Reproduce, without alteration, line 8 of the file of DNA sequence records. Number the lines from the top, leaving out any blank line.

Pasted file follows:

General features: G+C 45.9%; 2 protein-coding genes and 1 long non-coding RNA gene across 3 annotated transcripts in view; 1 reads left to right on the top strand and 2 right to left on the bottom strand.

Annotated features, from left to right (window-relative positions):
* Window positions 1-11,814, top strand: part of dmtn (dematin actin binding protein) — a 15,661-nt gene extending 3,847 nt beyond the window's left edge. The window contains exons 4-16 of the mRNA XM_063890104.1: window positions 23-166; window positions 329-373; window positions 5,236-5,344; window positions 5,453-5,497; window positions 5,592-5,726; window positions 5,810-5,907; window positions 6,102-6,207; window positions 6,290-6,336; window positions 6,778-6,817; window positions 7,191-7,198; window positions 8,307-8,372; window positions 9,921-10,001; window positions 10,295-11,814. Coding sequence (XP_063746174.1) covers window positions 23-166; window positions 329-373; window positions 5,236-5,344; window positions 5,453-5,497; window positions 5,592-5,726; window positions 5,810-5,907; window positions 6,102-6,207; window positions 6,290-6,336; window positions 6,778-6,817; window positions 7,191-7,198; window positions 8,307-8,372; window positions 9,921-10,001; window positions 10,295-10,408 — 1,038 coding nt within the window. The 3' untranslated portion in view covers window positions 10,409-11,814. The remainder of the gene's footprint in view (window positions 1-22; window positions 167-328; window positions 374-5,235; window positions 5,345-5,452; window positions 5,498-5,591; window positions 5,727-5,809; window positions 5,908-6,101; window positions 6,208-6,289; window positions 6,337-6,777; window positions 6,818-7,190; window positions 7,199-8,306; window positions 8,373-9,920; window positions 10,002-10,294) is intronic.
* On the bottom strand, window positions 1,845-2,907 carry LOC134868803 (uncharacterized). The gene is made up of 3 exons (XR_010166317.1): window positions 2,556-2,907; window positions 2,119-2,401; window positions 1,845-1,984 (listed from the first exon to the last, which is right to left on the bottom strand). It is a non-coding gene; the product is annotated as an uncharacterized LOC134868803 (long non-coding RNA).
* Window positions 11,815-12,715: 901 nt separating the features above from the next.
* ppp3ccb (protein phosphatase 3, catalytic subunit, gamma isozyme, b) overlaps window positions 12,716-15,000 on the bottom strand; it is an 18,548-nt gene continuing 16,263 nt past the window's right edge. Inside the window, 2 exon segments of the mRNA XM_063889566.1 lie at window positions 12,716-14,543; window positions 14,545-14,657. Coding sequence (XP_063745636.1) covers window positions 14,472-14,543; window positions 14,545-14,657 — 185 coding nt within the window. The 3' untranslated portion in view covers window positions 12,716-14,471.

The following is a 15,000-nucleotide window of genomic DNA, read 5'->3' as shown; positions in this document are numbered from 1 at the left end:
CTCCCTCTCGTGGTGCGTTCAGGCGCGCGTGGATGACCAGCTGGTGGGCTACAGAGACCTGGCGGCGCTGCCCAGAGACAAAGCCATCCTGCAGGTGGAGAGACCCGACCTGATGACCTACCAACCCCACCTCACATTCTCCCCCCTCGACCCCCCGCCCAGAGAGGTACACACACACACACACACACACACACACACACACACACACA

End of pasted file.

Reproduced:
CTCCCTCTCGTGGTGCGTTCAGGCGCGCGTGGATGACCAGCTGGTGGGCTACAGAGACCTGGCGGCGCTGCCCAGAGACAAAGCCATCCTGCAGGTGGAGAGACCCGACCTGATGACCTACCAACCCCACCTCACATTCTCCCCCCTCGACCCCCCGCCCAGAGAGGTACACACACACACACACACACACACACACACACACACACACA